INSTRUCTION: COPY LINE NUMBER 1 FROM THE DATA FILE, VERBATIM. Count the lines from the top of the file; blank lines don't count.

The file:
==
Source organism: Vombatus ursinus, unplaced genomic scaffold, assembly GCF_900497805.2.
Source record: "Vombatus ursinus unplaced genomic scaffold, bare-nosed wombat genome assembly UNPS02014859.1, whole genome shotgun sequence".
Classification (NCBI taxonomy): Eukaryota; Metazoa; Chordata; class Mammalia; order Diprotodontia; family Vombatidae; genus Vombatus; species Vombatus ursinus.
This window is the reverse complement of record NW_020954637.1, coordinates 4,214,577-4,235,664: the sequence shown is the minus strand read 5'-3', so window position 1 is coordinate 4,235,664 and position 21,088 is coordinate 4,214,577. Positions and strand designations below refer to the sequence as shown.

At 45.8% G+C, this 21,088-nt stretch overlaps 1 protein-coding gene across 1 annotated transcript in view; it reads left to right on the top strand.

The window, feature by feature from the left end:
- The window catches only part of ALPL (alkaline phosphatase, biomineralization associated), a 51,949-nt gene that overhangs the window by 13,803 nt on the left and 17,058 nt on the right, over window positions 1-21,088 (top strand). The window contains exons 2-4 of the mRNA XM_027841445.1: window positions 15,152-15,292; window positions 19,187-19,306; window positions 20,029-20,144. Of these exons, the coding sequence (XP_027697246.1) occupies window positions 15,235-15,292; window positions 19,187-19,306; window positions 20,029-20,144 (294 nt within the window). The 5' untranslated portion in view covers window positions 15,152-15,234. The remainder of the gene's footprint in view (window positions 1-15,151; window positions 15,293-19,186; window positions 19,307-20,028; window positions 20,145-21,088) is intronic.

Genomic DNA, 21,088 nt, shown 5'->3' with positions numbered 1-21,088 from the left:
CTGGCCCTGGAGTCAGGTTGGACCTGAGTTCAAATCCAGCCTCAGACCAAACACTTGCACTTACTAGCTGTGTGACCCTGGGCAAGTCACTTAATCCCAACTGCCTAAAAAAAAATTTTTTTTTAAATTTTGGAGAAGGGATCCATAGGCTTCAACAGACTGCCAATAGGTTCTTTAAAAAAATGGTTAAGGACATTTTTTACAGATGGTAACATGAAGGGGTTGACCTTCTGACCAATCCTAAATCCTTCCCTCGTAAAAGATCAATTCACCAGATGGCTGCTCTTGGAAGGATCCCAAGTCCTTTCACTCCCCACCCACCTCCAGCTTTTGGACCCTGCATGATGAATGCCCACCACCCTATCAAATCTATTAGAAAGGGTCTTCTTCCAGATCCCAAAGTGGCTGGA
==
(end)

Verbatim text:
Source organism: Vombatus ursinus, unplaced genomic scaffold, assembly GCF_900497805.2.